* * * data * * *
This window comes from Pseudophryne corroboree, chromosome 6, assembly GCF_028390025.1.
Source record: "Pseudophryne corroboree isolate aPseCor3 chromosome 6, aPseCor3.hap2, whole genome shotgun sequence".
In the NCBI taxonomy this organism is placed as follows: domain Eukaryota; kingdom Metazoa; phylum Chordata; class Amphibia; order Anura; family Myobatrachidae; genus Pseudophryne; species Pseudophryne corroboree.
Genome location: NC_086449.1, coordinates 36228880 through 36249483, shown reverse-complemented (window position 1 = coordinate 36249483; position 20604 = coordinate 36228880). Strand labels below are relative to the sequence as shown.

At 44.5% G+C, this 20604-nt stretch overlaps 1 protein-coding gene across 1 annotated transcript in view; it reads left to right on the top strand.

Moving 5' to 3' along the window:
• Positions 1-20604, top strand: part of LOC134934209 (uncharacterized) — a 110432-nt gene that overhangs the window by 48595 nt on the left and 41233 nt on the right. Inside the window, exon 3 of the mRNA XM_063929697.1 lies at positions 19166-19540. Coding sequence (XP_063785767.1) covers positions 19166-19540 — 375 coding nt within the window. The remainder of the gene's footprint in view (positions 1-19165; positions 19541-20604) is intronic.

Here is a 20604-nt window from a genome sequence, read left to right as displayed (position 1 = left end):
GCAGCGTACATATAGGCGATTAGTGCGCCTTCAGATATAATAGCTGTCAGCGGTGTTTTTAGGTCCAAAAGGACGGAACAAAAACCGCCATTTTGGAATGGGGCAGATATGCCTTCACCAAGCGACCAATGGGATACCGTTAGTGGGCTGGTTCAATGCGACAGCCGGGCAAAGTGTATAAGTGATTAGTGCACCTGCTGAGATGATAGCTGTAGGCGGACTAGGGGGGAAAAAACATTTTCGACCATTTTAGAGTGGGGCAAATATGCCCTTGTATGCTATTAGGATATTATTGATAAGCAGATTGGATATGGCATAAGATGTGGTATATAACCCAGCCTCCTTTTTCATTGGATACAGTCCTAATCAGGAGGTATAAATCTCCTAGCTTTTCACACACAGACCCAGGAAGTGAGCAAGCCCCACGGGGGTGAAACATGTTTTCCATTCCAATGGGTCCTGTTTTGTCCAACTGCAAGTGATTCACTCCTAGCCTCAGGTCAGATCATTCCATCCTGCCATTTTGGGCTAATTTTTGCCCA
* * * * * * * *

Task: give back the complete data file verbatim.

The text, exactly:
This window comes from Pseudophryne corroboree, chromosome 6, assembly GCF_028390025.1.
Source record: "Pseudophryne corroboree isolate aPseCor3 chromosome 6, aPseCor3.hap2, whole genome shotgun sequence".
In the NCBI taxonomy this organism is placed as follows: domain Eukaryota; kingdom Metazoa; phylum Chordata; class Amphibia; order Anura; family Myobatrachidae; genus Pseudophryne; species Pseudophryne corroboree.
Genome location: NC_086449.1, coordinates 36228880 through 36249483, shown reverse-complemented (window position 1 = coordinate 36249483; position 20604 = coordinate 36228880). Strand labels below are relative to the sequence as shown.

At 44.5% G+C, this 20604-nt stretch overlaps 1 protein-coding gene across 1 annotated transcript in view; it reads left to right on the top strand.

Moving 5' to 3' along the window:
• Positions 1-20604, top strand: part of LOC134934209 (uncharacterized) — a 110432-nt gene that overhangs the window by 48595 nt on the left and 41233 nt on the right. Inside the window, exon 3 of the mRNA XM_063929697.1 lies at positions 19166-19540. Coding sequence (XP_063785767.1) covers positions 19166-19540 — 375 coding nt within the window. The remainder of the gene's footprint in view (positions 1-19165; positions 19541-20604) is intronic.

Here is a 20604-nt window from a genome sequence, read left to right as displayed (position 1 = left end):
GCAGCGTACATATAGGCGATTAGTGCGCCTTCAGATATAATAGCTGTCAGCGGTGTTTTTAGGTCCAAAAGGACGGAACAAAAACCGCCATTTTGGAATGGGGCAGATATGCCTTCACCAAGCGACCAATGGGATACCGTTAGTGGGCTGGTTCAATGCGACAGCCGGGCAAAGTGTATAAGTGATTAGTGCACCTGCTGAGATGATAGCTGTAGGCGGACTAGGGGGGAAAAAACATTTTCGACCATTTTAGAGTGGGGCAAATATGCCCTTGTATGCTATTAGGATATTATTGATAAGCAGATTGGATATGGCATAAGATGTGGTATATAACCCAGCCTCCTTTTTCATTGGATACAGTCCTAATCAGGAGGTATAAATCTCCTAGCTTTTCACACACAGACCCAGGAAGTGAGCAAGCCCCACGGGGGTGAAACATGTTTTCCATTCCAATGGGTCCTGTTTTGTCCAACTGCAAGTGATTCACTCCTAGCCTCAGGTCAGATCATTCCATCCTGCCATTTTGGGCTAATTTTTGCCCA